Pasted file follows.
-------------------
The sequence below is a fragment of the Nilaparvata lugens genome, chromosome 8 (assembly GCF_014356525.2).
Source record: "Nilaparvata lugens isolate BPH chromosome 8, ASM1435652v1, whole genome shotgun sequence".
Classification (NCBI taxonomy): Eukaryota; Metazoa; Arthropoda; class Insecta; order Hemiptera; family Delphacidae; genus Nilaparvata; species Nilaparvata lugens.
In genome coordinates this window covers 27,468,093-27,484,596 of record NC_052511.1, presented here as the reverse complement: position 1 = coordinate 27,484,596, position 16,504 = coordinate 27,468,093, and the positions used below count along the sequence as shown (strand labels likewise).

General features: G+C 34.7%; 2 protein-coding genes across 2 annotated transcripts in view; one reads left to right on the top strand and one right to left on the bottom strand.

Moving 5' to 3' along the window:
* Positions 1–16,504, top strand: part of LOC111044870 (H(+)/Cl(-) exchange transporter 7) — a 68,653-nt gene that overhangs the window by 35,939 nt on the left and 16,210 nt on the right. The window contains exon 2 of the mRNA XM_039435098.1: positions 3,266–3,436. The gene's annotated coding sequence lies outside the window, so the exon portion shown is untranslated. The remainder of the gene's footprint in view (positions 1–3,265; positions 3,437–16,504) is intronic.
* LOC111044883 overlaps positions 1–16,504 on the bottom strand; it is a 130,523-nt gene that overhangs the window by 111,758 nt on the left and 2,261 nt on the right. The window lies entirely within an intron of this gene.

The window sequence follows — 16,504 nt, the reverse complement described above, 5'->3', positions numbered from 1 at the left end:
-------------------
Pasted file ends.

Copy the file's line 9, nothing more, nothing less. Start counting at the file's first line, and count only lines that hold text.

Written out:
The window sequence follows — 16,504 nt, the reverse complement described above, 5'->3', positions numbered from 1 at the left end: